5
$\begingroup$

I am trying to use Mathematica to find the following set of permutations:

$$\sum_{\rho\in \tilde{S}_{n+2}} {\rm sgn}(\rho)\eta^{\mu_{\rho_{(1)}}\mu_{\rho_{(2)}}} $$ where $$ \tilde{S}_{n+2}:=\{\rho\in S_{n+2}: \rho_{(1)}<\rho_{(2)}\} $$ is the the reduced set of all permutations of $n+2$ numbers, and ${\rm sgn}$ is the sign function. Now I want to have it for 6 numbers, to use mathematica to find the set of all reduced permutations of {1,2,3,4,5,6}. Probably I should use DeleteCases, but I do not know how to put the condition in the reduced permutation. Any ideas?

$\endgroup$
12
  • 5
    $\begingroup$ You're going to have to help us with the notation a bit. (1) You say "following set of permutations" when what I see is a sum over a set of permutations. (2) What is $\eta$? What is $\mu$? What is the notation $\rho_{(1))}$? (does it mean the permutation $\rho$ applied to element $1$)? What does $\mu_{\rho_{(1)}}$ mean? I actually want to help with this problem, because my gut reaction is that it could be interesting and fun to solve, but as it stands, I have no idea what you're asking for. $\endgroup$
    – march
    Dec 7, 2015 at 4:33
  • $\begingroup$ Anyway. Maybe this: reducedPerms = Cases[Permutations@Range[6], a_ /; a[[1]] < a[[2]]]. And this: signs = Signature /@ reducedPerms. Or: reducedPerms = Select[Permutations@Range[6], #[[1]] < #[[2]]&.] $\endgroup$
    – march
    Dec 7, 2015 at 4:58
  • $\begingroup$ Sorry, you are right it is a sum over all permutations...$\eta$ is simply the Kronecker delta, $\mu$ is an index for the member of the set...and $\rho{(1)}$ is the first member of each permutation set, let say for example $\{1,2,3,4,5,6\}$ then $\rho_{(1)}=1$ etc $\endgroup$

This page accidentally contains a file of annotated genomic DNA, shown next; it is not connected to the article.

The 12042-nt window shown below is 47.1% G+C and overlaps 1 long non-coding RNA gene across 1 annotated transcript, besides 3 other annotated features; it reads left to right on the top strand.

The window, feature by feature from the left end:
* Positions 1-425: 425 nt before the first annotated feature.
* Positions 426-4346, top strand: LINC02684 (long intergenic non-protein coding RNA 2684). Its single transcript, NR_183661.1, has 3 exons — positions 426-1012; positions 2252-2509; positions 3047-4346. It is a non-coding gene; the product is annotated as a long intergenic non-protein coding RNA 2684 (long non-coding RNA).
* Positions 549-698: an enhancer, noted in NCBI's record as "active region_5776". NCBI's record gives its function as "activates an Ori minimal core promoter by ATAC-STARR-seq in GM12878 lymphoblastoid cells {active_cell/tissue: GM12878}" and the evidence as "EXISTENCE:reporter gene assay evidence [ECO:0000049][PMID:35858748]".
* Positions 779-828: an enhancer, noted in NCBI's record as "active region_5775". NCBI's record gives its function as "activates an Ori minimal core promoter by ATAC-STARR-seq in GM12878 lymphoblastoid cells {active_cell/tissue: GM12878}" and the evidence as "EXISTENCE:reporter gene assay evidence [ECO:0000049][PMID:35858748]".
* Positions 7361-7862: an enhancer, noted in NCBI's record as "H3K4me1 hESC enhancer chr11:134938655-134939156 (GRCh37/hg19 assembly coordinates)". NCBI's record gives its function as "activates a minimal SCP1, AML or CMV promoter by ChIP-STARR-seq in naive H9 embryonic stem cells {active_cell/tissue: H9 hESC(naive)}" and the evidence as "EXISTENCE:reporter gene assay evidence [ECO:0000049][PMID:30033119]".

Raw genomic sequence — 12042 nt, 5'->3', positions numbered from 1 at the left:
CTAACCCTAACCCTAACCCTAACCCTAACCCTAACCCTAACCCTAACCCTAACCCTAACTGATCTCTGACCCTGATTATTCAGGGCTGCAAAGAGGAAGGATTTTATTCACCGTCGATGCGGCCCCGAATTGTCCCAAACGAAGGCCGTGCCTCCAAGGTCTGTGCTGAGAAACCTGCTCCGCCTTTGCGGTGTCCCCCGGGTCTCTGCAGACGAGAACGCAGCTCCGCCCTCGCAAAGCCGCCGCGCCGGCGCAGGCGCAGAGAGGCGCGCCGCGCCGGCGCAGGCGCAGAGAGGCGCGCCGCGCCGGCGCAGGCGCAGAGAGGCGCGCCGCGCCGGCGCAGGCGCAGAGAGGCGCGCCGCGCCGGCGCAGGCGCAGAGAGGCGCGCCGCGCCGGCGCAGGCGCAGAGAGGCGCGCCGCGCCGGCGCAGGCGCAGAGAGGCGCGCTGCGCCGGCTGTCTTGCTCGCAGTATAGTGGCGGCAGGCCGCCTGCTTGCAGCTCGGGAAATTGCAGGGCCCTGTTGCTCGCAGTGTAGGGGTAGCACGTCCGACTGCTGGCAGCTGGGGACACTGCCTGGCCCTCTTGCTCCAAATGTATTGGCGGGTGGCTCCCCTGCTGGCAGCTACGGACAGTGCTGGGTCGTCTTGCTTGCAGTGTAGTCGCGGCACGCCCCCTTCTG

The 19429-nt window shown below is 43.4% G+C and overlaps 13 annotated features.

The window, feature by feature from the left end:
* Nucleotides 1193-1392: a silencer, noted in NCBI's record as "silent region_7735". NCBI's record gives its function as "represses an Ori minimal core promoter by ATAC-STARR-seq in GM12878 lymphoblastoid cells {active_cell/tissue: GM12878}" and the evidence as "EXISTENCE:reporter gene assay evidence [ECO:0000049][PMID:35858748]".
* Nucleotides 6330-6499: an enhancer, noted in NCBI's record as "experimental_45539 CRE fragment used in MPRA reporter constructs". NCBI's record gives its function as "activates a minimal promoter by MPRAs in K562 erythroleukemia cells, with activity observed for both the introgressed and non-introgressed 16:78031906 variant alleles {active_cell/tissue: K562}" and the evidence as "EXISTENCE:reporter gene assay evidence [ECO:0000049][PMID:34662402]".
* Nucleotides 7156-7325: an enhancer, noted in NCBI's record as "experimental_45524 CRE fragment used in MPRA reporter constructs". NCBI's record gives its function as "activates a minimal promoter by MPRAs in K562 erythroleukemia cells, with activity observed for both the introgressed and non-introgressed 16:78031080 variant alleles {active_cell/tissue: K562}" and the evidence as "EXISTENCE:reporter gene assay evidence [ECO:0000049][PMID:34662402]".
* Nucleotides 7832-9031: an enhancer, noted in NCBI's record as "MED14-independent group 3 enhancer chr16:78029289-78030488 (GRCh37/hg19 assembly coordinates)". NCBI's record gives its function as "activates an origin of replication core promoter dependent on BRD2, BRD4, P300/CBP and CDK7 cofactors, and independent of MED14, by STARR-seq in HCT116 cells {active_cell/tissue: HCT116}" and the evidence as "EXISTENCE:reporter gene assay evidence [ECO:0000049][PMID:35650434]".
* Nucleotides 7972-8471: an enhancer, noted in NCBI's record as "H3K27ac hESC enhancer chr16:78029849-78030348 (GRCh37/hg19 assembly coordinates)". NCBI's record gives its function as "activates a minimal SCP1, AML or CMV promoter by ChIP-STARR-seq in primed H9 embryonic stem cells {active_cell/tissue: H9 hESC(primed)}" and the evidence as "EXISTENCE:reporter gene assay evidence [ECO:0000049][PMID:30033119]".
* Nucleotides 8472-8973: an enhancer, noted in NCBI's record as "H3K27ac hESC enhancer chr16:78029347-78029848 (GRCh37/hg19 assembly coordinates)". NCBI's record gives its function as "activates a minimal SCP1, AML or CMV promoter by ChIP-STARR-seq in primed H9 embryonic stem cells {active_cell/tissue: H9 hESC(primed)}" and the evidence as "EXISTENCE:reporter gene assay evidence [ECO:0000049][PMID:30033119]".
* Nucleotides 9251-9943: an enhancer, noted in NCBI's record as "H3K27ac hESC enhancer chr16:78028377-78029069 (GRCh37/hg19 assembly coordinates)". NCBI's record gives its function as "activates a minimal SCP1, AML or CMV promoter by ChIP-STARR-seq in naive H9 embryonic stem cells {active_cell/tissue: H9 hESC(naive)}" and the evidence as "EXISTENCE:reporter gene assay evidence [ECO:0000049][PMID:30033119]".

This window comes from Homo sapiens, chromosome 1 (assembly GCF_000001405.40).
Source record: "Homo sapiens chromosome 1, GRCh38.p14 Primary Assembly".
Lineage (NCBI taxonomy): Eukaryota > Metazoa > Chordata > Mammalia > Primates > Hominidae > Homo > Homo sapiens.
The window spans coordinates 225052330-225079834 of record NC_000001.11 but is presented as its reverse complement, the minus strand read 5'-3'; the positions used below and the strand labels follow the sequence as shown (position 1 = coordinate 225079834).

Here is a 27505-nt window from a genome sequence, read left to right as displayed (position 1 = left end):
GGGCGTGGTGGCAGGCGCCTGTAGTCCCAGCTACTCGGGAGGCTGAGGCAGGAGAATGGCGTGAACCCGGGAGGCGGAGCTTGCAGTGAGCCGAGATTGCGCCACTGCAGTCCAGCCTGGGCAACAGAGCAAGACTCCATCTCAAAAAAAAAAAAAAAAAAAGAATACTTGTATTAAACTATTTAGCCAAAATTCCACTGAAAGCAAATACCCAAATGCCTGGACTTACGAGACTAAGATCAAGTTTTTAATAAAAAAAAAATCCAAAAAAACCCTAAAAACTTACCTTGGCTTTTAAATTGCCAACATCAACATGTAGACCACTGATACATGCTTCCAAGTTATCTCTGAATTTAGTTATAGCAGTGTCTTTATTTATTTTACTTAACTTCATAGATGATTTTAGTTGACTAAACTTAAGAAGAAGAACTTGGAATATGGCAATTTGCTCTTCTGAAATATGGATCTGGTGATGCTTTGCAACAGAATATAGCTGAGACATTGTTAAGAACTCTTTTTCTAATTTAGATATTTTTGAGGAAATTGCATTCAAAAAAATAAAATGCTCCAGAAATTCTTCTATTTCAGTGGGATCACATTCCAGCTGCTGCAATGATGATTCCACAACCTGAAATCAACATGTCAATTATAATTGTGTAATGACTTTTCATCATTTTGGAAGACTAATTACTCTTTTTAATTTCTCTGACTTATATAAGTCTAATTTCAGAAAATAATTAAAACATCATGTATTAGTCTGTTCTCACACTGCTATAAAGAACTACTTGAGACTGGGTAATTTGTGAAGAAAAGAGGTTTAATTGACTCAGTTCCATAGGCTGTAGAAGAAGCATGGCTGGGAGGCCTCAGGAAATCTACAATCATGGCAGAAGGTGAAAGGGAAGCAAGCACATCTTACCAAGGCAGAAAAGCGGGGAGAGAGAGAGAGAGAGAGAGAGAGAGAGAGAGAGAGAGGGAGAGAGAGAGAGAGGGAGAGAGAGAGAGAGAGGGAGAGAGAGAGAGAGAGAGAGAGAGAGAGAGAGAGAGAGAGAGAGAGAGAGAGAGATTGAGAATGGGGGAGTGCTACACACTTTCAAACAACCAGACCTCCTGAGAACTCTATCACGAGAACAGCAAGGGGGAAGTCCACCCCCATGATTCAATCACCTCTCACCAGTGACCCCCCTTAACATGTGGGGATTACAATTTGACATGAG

– Hawi
    Dec 7, 2015 at 9:22
  • $\begingroup$ we can simply forget about the first equation, the second one is related to my question, if you have a sum over a set of permutations and you have to exclude some of them, in this case I just need those which the first member is smaller than the second one, and the other four could be anything.. $\endgroup$
    – Hawi
    Dec 7, 2015 at 9:31
  • $\begingroup$ What you just suggested seems to work march, thanks $\endgroup$
    – Hawi
    Dec 7, 2015 at 9:40

1 Answer 1

4
$\begingroup$

We start by generating all permutations and selecting those that satisfy the condition. There are two possibilities, one using Select and one using Cases. Take your pick.

n = 6;
reducedPerms = Cases[Permutations@Range[n], a_ /; a[[1]] < a[[2]]];
reducedPerms = Select[Permutations@Range[n], #[[1]] < #[[2]] &];

We can get the Signature of a permutation by using Signature:

Signature[{1,2,3,5,4,6}]
(* -1 *)
$\endgroup$
1
  • 2
    $\begingroup$ Another possibility: Select[Permutations[Range[6]], OrderedQ[Take[#, 2]] &]. $\endgroup$ Dec 9, 2015 at 5:45

Your Answer

By clicking “Post Your Answer”, you agree to our terms of service and acknowledge you have read our privacy policy.

Not the answer you're looking for? Browse other questions tagged or ask your own question.